A senate bill intended to increase the earnings of the working class has been filed a second time. Senate Bill No. 2, also known as “An Act Requiring Employers in The Private Sector to Pay 14th Month Pay,” has been filed by Senator Vicente “Tito” Sotto this week in lieu of the rise of basic commodities and the meager P10 wage increase.
Non-government employers will be mandated to grant 14th month pay to rank-and-file employees who have worked with the company for at least one month.
Regardless of their employment status, employees in the private sector shall be given the 13th month pay not later than June 14th, and the 14th month pay not later than December 24th. The adjustment takes into account the need for “extra earnings in the middle of the year to help in school and medical expenses.”
Computation of the 14th month pay is similar to how the 13th month pay is computed. Section 7 of the bill sets the 14th month pay minimum amount to not less than one-half (1/2) of the employee’s total basic salary, which will be subject to the tax exemption cap of up to P82,000.
While the bill is generally set to add more compensation and protect the rights of workers, it also rests upon the employer’s discretion. As stated on Section 6: “The frequency of payment of this monetary benefit may be the subject of agreement between employer and employee or any recognized/collective bargaining agent of employees.”
Sotto clarified this in his interview with GMA News. “In the bill that we are proposing, na pag hindi kaya ng kumpanya mo, huwag kang magbigay. Gano’n din naman ang 13th month pay. Pero iyong may kaya, at alam naman ng gobyerno kung sino ang may kaya, dapat magbigay naman. (If a company is not able to afford [the 14th month pay], they will not be required to do so. The same applies to 13th month pay. Those who can afford it, and the government knows who, should grant the 14th month pay.)”
Netizens, on the other hand, are calling for more stringent measures in ensuring that workers get the right wage and benefits. They say that the government should prioritize investigating private companies that fail to provide minimum wage and government benefits among their employers, instead of adding a 14th month pay, which could further increase the price of commodities.
Employers Confederation of the Philippines (ECOP) president Donald Dee expressed in a statement that he does not support the bill, saying that small companies will have a hard time providing the added compensation. “I think this is very poorly timed, at saka alam naman natin ngayon na ang importante ngayon sa atin dito (and we know that what’s important with us right now) is how to create jobs, to create an environment so that we can have more investments.”
Department of Labor and Employment (DOLE) Undersecretary Joel Maglunsod said that there are already some companies who provide up to 16th month pay, and the effectivity of the law will depend on the power of the workers, especially those with workers’ unions.
For Trade Union Congress of the Philippines (TUCP) spokesperson Vince Camilon, the bill is but timely. “Kailangan ng mga manggagawa na magkaroon ng dagdag na income o dagdag na kita para sa kanila dahil napakataas ng presyo ng mga bilihin (Workers need additional income due to the high cost of commodities),” in agreement with Sotto’s intention in the bill.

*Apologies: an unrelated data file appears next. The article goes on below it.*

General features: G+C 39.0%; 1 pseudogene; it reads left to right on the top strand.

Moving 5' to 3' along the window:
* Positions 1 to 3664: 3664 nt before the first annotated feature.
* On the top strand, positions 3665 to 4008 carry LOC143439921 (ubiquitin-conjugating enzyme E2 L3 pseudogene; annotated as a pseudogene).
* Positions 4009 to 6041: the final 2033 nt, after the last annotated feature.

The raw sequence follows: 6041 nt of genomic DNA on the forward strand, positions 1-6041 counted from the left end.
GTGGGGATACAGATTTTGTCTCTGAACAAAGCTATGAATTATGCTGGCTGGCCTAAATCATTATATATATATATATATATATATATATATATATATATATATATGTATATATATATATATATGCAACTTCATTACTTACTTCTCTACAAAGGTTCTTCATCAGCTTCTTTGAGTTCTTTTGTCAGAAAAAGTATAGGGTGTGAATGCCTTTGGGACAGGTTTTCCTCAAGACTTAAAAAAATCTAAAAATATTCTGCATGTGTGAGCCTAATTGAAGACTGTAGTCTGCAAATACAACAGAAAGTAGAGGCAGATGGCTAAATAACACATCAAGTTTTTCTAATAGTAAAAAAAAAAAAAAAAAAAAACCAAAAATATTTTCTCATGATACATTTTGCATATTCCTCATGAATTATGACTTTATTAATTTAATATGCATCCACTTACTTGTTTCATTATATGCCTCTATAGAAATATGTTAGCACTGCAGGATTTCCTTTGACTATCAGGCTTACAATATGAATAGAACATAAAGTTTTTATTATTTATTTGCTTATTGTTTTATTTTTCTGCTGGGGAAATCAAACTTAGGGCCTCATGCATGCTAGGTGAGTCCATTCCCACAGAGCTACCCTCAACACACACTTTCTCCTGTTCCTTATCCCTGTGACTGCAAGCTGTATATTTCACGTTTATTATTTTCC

To get an idea on how the 14th month pay will be implemented in private companies, we spoke with John Espejo*, an HR specialist of a multinational company based in the Philippines.
ECM: How feasible is it for private companies to grant their employees a 14th month pay, really?
Espejo: Feasibility depends on a lot of situations. First is the economic status of the country. Second is the industry where the company belongs to. Third is the size and profitability of the company. The economy is doing good but primarily on the SMEs.
Most multinational organizations are reshaping as the global economy is still recovering from 2008 financial crisis and recently the global oil crisis, but the SMEs are flourishing and promising. I’m not sure if the SMEs can afford to pay another month every year. Some companies in the past year even gave more than 15 months but it was not sustained due to economic crisis and competition.
ECM: Do you have qualms about implementing this in your company?
Espejo: Our company adheres to the policies or laws. If approved, I’m sure they will implement it as we try to make sure that the company practices the right business ethics for the benefit of the workforce.
ECM: What are the possible deterrents in the proper application of this law?
Espejo: The 14th month pay can be a lot of help to employees as this can be used for enrollment, like how the 13th month is being used for Christmas. People need not to look for other sources to cover portion, if not all, of the tuition fee. It’s a good idea but I’m not sure if it’s sustainable. Can a company afford to give another month without sacrificing the headcount? A question we can only answer once the bill is passed. Always remember that a company decides on the performance of the previous year and the bottomline or targets of the present year.
*Note: Real name and company are withheld to protect privacy.